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    My error--I read 245 and thought 244. The 245 is a pretty fast device, so I doubt that it's prop delay.

    Have you looked at the code for MODE? You should find relevance in the "INVOKE.ASM" module. Is your port being detected by the BIOS and its address set into 0:0 -> 0:7?

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    Quote Originally Posted by Chuck(G) View Post
    My error--I read 245 and thought 244. The 245 is a pretty fast device, so I doubt that it's prop delay.
    So... I just tried the experiment of swapping UARTs and nothing changed... except for the worse. The card that I remember *was* working now no longer does the mode redirection either. And swapping it back doesn't restore it. I only used it the one time, I'm starting to think it was a fluke.

    Have you looked at the code for MODE? You should find relevance in the "INVOKE.ASM" module. Is your port being detected by the BIOS and its address set into 0:0 -> 0:7?
    It seems like the BIOS knows about them. If I try running the mode set commands on the port (setting the baud rate, etc) it'll tell me COM2 is an invalid device if I run it with it pulled out. And its settings take effect; I need to use MODE to set the port speed correctly before starting programs that hit COM2 directly, so it's doing that much.

    It actually seems like there's some general issue with MODE going resident. (On DOS 5) If I run "mode com2:96,n,8,1,P" mode returns "RESIDENT PORTION OF MODE LOADED", but then if I run "mode com2" it returns:

    Status for device COM2:
    ---------------------------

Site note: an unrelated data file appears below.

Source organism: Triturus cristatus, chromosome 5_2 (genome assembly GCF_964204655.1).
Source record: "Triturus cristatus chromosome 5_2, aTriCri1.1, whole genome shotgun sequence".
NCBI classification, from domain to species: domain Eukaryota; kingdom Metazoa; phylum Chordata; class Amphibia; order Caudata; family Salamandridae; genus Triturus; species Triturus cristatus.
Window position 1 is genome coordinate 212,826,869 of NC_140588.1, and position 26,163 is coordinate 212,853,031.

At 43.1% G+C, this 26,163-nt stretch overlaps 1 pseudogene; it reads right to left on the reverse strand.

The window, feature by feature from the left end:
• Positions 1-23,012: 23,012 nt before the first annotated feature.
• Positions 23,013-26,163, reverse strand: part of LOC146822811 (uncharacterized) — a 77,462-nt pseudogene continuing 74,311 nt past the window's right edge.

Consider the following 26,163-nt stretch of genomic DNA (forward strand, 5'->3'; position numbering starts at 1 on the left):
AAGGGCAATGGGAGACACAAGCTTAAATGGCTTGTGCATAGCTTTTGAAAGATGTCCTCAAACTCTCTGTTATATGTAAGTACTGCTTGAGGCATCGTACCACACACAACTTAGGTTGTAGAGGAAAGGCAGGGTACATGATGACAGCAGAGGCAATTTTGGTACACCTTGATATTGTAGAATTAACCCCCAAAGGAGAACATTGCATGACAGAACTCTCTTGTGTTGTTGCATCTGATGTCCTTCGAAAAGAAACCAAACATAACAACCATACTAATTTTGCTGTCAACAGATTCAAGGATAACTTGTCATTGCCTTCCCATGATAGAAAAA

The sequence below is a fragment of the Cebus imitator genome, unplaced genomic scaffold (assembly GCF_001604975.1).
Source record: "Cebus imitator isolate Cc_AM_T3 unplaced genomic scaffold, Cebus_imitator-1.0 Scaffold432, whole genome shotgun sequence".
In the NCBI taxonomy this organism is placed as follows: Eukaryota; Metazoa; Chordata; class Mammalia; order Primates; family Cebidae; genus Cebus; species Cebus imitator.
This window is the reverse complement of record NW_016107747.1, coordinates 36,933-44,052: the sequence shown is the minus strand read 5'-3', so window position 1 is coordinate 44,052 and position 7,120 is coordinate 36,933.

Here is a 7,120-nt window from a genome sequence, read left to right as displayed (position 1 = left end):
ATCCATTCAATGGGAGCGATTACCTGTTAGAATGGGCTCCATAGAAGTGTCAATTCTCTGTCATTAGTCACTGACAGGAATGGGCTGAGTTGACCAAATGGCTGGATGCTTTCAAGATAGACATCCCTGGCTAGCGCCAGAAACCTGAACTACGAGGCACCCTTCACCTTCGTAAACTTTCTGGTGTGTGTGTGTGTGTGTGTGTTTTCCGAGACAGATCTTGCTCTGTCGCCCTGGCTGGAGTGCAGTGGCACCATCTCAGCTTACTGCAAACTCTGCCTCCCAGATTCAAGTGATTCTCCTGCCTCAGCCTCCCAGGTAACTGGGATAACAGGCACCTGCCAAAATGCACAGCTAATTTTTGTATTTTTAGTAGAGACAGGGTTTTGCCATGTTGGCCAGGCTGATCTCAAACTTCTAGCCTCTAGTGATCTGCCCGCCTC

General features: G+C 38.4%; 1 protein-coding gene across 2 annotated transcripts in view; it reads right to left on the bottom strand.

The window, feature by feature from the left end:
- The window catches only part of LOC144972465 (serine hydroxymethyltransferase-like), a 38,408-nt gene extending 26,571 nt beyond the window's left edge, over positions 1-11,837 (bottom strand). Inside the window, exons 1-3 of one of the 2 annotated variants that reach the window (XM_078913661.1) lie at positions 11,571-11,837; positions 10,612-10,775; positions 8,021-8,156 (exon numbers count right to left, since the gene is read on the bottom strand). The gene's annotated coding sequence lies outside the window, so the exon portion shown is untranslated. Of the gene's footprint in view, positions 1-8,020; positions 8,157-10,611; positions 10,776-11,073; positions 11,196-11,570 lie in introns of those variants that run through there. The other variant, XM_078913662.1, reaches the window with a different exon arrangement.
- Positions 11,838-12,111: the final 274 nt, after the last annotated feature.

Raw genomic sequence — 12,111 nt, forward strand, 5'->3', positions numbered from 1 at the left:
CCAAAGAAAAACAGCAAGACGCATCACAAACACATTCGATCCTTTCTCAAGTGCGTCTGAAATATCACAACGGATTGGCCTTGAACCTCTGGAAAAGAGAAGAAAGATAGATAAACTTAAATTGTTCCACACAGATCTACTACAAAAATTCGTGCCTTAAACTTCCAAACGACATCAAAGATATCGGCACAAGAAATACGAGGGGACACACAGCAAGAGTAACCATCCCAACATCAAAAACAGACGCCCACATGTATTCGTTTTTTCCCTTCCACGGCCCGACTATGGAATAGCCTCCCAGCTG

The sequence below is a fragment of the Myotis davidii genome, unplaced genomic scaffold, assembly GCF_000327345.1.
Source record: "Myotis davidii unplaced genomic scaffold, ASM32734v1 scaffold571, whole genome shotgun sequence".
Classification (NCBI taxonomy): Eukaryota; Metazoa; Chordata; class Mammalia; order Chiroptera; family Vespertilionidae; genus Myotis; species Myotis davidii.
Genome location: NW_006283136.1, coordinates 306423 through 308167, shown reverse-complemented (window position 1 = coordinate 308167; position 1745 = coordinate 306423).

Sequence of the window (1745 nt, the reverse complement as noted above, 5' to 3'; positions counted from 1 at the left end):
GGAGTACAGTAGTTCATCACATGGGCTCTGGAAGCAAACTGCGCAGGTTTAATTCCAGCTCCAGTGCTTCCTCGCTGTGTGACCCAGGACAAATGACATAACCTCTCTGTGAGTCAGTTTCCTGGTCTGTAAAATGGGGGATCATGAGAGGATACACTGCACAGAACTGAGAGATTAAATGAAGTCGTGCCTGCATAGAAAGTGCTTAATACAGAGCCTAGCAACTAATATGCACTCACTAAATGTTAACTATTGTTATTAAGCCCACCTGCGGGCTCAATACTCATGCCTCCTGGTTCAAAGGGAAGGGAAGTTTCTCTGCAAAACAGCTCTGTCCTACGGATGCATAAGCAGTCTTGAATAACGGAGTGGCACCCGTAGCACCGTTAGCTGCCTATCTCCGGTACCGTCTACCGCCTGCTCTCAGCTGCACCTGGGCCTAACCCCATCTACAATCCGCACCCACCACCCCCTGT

Retry=NONE

    Shouldn't it return a different value for "Retry" now?
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    Re: the BIOS detection, I've run several diagnostic programs, including a shareware thing called "COMPORT" that specifically can tell you what an interrogation of the BIOS data area thinks is installed, and they all indicate that DOS *should* know about the COM ports. And MODE seems to see them; it's just not behaving correctly when it goes resident. At all.

    ... and, WT and an F. I just tried the "MODE" binary from FreeDOS (I didn't load FreeDOS, just downloaded its version of MODE.COM) and it seems to set up the redirection just fine. What's really weird about it is it doesn't load anything resident, at least that I can see with mem /c or Checkit.

    I wonder if this could be some Tandy BIOS thing.
    Last edited by Eudimorphodon; November 21st, 2019 at 01:27 PM.
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  7. #7

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    Quote Originally Posted by Eudimorphodon View Post
    it's just not behaving correctly when it goes resident. At all.
    This may or may not be related, but elsewhere I described a different problem (bug?) related to MODE.COM going resident, although it had to do with display settings. That was with DOS 6.x, but it may have been introduced with DOS 5; DOS 3.3 didn't exhibit the issue.

    That makes me wonder whether 3.3 would 'fix' your redirection issue as well... since a different (FreeDOS) version of MODE worked for you, perhaps it's a related bug introduced in later MS versions.